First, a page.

On Sep 29, 2011, at 4:02 AM, Man on Bridges wrote:
On 29-9-2011 8:27, Horace Heffner wrote:
Looking at the other side of the coin, the probability of
catastrophic failure, suppose there is a 0.1% chance per hour one
of the E-cats can blow up spreading steam throughout the
container. There is thus a 0.999 probability of success, i.e. no
explosion for one E-cat, operating for one hour. The
probability that all 52 E-cats perform successfully for a 24 hour
test period is then 0.999^(52*24) = .287. That means there is a
71.3% chance of an explosion during a 24 hour test.
Me thinks you are wrong. Your statistical probability calculation
is based upon the fact that the chance of a single Ecat exploding
is influenced by it's behaviour earlier,
This is false. The probability in each time increment is assumed to
be independent. For there to be success there must be no failures for
any time increment. If there are T time increments, and the
probability of failure in any time increment is p, the probability of
success q=1-p in each time increment is independent of the other time
increments, and the probability of success in all time increments is
q^T (only possible if what happens in each time increment is
independent event), and the probability of any failure having
occurred is thus 1-(q^T).
which of course is not true. Statistically each Ecat has it's own
independent chance of explosion at any given moment which does not
change over time.
The instantaneous probability of failure is zero. Zero time results
in zero probability because lim t->0 q^t = 1 for for all 0=<q<=1 and
positive t. Therefore lim t->0 1-(q^t) = 0. Note that I provided an
assumption of 0.001 percent probability of failure *per hour*.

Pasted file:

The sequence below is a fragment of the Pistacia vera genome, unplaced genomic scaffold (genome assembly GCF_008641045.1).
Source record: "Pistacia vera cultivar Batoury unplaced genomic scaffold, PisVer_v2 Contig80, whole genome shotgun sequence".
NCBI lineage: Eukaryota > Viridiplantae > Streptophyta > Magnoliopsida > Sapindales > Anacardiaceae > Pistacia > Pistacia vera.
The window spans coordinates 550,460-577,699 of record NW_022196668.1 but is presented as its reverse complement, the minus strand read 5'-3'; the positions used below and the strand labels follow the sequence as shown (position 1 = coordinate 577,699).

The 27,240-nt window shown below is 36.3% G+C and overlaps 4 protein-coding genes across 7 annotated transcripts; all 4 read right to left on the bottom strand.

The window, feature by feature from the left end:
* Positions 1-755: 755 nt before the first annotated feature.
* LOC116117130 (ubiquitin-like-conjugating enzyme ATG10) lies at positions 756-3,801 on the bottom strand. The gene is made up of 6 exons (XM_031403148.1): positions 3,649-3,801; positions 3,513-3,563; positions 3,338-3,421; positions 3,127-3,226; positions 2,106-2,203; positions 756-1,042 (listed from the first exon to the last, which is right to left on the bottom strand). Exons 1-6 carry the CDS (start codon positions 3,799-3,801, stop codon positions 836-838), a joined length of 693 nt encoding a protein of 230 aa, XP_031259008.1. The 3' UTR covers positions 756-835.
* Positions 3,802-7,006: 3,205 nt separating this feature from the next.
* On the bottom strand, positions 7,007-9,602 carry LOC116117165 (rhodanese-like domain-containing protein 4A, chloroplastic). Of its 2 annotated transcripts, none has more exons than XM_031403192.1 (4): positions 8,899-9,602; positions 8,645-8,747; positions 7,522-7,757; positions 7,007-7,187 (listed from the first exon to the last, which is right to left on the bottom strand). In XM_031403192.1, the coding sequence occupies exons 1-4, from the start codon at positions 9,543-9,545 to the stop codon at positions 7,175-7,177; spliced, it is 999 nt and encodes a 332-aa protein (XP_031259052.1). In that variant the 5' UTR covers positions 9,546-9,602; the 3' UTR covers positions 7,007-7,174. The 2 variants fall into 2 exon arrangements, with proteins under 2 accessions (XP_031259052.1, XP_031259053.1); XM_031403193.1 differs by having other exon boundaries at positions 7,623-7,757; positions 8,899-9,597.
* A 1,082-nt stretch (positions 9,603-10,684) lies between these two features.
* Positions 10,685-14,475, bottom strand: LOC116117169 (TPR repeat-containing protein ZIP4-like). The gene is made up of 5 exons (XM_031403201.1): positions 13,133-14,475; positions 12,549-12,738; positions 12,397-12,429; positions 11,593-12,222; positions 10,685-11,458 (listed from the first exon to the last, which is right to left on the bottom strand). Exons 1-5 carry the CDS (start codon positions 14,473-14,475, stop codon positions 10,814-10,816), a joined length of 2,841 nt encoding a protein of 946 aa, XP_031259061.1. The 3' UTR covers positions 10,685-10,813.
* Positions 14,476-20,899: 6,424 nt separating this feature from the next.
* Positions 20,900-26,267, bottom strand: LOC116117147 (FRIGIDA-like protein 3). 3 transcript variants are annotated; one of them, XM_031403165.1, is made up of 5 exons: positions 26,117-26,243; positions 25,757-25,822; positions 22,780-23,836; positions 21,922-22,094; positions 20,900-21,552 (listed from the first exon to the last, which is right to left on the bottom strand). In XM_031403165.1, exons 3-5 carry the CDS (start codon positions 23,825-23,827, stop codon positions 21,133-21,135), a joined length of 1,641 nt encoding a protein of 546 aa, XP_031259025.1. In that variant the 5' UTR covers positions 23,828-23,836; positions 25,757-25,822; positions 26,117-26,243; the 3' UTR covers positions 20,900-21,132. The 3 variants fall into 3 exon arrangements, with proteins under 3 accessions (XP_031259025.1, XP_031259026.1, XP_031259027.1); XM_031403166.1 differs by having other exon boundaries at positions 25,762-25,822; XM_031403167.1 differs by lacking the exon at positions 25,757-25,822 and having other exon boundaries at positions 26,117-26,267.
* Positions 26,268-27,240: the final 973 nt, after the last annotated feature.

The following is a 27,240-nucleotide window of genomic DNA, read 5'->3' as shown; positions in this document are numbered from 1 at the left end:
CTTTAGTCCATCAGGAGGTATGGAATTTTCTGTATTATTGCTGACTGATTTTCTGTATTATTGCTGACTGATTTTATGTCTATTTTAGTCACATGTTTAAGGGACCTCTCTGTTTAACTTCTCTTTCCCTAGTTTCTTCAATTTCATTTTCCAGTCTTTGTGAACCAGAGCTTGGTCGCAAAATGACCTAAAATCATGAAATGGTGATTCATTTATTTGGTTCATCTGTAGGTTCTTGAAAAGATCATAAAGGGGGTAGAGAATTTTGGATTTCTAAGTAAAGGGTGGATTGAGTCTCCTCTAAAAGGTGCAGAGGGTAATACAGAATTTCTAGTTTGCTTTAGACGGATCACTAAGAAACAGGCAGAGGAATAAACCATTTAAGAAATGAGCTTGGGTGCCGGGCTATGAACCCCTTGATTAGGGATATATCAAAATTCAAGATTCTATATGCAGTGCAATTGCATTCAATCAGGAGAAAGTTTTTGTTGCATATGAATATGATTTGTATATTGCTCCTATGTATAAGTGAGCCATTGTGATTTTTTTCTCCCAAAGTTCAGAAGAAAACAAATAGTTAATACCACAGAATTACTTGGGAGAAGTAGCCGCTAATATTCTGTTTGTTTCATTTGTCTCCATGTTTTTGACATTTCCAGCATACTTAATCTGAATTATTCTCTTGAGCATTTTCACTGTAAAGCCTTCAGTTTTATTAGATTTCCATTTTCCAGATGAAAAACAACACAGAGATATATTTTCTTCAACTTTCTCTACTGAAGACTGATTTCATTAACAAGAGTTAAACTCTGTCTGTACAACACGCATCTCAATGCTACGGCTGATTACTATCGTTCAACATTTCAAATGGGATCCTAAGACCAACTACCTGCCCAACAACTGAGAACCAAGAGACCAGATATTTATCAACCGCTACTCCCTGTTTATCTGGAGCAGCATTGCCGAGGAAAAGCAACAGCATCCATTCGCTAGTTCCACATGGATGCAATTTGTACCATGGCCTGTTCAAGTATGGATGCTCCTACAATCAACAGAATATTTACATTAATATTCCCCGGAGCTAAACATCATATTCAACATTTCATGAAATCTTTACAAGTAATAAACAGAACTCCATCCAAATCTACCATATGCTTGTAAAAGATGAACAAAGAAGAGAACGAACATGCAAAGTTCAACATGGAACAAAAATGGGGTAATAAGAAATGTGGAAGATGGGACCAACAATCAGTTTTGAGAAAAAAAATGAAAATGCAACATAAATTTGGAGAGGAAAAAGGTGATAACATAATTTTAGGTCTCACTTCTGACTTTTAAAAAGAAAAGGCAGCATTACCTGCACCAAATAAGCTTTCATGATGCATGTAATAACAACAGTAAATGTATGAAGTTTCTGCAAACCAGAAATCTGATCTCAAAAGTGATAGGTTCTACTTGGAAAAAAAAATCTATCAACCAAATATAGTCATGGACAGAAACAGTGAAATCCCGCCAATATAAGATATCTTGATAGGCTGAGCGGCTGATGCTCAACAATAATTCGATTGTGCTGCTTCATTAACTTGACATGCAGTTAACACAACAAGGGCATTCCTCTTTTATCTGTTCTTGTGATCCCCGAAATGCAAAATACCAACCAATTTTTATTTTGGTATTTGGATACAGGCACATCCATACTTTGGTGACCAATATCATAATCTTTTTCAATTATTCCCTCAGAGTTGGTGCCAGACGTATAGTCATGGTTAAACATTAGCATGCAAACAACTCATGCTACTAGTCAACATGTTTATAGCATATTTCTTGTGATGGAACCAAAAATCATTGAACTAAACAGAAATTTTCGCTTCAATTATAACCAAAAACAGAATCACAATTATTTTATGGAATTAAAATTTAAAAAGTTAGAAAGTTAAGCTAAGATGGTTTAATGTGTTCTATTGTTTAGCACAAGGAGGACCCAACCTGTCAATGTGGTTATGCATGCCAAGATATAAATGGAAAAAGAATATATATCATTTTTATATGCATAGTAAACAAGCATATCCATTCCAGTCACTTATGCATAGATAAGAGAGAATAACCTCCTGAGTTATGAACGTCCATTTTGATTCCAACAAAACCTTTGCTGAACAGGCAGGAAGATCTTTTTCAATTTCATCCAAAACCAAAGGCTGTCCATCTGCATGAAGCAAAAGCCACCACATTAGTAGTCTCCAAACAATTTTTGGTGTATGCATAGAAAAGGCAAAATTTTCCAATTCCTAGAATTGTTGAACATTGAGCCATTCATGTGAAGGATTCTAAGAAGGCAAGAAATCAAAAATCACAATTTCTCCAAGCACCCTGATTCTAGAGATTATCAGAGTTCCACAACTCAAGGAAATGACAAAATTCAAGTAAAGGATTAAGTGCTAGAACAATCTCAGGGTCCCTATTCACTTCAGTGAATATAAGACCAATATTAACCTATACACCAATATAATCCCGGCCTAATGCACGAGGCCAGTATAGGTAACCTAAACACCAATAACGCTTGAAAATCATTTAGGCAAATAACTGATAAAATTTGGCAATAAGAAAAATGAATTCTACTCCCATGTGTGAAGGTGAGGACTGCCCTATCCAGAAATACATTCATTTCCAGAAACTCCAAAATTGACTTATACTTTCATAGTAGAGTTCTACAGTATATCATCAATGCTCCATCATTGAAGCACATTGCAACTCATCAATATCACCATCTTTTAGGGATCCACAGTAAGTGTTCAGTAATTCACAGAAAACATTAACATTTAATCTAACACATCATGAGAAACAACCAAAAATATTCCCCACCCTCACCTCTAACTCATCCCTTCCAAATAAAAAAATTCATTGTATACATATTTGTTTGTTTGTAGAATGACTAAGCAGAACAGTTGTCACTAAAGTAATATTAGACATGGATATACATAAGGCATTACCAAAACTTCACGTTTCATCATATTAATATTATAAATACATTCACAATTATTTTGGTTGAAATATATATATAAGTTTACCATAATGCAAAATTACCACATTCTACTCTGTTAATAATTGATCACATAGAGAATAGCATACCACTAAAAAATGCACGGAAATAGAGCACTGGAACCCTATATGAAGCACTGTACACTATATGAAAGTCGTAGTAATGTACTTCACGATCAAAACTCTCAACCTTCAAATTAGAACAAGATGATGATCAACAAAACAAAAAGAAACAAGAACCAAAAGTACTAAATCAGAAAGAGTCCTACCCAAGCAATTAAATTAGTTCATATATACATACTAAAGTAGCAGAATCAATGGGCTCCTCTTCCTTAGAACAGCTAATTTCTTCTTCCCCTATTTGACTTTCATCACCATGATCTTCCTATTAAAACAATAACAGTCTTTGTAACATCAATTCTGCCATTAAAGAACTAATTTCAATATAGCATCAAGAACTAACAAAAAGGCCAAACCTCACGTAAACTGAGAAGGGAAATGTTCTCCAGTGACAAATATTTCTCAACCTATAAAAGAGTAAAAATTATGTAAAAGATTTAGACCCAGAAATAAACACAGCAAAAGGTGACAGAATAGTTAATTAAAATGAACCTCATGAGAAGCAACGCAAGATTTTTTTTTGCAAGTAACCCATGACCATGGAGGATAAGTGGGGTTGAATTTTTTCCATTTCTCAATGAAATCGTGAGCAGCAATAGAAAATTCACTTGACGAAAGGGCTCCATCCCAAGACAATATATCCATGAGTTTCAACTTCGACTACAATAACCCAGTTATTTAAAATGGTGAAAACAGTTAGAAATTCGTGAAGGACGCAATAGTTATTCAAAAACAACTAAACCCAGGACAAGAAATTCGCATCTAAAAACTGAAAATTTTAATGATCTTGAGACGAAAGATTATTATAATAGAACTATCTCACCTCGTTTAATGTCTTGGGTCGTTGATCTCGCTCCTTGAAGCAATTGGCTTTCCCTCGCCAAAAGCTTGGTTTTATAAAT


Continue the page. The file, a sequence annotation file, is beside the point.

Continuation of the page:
With your probability of 0,1% chance per hour this would result for
the whole of 52 Ecats then in a chance of explosion at any given
moment of 1 - (0.999^52) = .05 or 5%.
No. The probability of at least one E-cat failure in the 52 E-cat
system, based on the assumption of 0.001 probability of failure of an
individual E-cat in an hour is 1-(0.999)^52 = 0.506958 = 5%. Your
number 5% is right, but your interpretation of it representing an
instantaneous moment is wrong.
Looking even a bit more closer again this would mean that if the
chance of explosion is 0.1% per hour then the chance of explosion
is 2,77e-7 per second at any given moment for a single Ecat, which
would result for 52 Ecats into 1-((2,77e-7)^52) = 0,00001444434 or
0,00144% at any time.
The phrase "at any time" makes the above statement nonsensical.
An hour represents 3600 seconds, which are 3600 independent events of
1 second duration. Let a be the probability of failure in 1 second,
and b=(1-a) be the probability of success in 1 second. We have the
given probability p of failure for 3600 seconds being 0.001, and the
probability of success of one E-cat for one hour being q = 0.999.
The probability of success (no failures) for the 3600 1 second
independent time increments is
q = 0.999 = b^3600
b = q^(1/3600) = 0.999^(1/3600)
a = 1 - 0.999^(1/3600) = 2.779x10^-7
Note that a is the probability of failure in one second, not "at any
time". This is totally consistent with the probability of failure in
one E-cat in one hour being 5%. In other words, going backwards:
p = 1-(1-a)^3600 = 1-(1-2.779x10^-7)^3600 = 1-0.999 = 0.001
My calculations are therefore self consistent. The time intervals
are all treated as independent events. Your interpretation of
"moment" is perhaps a conceptual problem.